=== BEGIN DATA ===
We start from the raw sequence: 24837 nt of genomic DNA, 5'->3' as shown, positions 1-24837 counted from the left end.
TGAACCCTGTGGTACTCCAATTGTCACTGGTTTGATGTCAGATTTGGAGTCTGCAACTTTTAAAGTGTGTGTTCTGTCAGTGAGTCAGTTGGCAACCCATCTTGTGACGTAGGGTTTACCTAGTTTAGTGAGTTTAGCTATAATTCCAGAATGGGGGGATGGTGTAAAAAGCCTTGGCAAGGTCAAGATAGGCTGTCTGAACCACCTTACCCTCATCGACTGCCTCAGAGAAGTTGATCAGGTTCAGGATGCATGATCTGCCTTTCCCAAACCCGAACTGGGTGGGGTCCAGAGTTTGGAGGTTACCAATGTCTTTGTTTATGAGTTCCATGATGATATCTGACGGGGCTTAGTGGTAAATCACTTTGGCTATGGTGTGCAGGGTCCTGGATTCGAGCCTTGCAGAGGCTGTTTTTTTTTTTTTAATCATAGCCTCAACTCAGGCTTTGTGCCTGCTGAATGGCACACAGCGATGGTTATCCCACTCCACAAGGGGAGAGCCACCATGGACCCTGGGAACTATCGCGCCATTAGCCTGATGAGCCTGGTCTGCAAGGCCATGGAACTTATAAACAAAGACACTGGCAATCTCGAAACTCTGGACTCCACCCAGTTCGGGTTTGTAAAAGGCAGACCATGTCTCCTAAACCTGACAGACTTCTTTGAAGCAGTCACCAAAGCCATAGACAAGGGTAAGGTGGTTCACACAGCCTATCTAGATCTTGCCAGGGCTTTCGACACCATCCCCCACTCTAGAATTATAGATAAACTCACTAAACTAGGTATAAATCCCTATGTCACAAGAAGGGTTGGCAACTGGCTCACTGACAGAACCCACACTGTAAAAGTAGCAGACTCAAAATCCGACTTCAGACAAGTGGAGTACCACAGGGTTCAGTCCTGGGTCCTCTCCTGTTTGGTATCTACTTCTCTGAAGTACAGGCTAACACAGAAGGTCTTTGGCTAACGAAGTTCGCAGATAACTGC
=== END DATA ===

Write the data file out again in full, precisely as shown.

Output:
We start from the raw sequence: 24837 nt of genomic DNA, 5'->3' as shown, positions 1-24837 counted from the left end.
TGAACCCTGTGGTACTCCAATTGTCACTGGTTTGATGTCAGATTTGGAGTCTGCAACTTTTAAAGTGTGTGTTCTGTCAGTGAGTCAGTTGGCAACCCATCTTGTGACGTAGGGTTTACCTAGTTTAGTGAGTTTAGCTATAATTCCAGAATGGGGGGATGGTGTAAAAAGCCTTGGCAAGGTCAAGATAGGCTGTCTGAACCACCTTACCCTCATCGACTGCCTCAGAGAAGTTGATCAGGTTCAGGATGCATGATCTGCCTTTCCCAAACCCGAACTGGGTGGGGTCCAGAGTTTGGAGGTTACCAATGTCTTTGTTTATGAGTTCCATGATGATATCTGACGGGGCTTAGTGGTAAATCACTTTGGCTATGGTGTGCAGGGTCCTGGATTCGAGCCTTGCAGAGGCTGTTTTTTTTTTTTTAATCATAGCCTCAACTCAGGCTTTGTGCCTGCTGAATGGCACACAGCGATGGTTATCCCACTCCACAAGGGGAGAGCCACCATGGACCCTGGGAACTATCGCGCCATTAGCCTGATGAGCCTGGTCTGCAAGGCCATGGAACTTATAAACAAAGACACTGGCAATCTCGAAACTCTGGACTCCACCCAGTTCGGGTTTGTAAAAGGCAGACCATGTCTCCTAAACCTGACAGACTTCTTTGAAGCAGTCACCAAAGCCATAGACAAGGGTAAGGTGGTTCACACAGCCTATCTAGATCTTGCCAGGGCTTTCGACACCATCCCCCACTCTAGAATTATAGATAAACTCACTAAACTAGGTATAAATCCCTATGTCACAAGAAGGGTTGGCAACTGGCTCACTGACAGAACCCACACTGTAAAAGTAGCAGACTCAAAATCCGACTTCAGACAAGTGGAGTACCACAGGGTTCAGTCCTGGGTCCTCTCCTGTTTGGTATCTACTTCTCTGAAGTACAGGCTAACACAGAAGGTCTTTGGCTAACGAAGTTCGCAGATAACTGC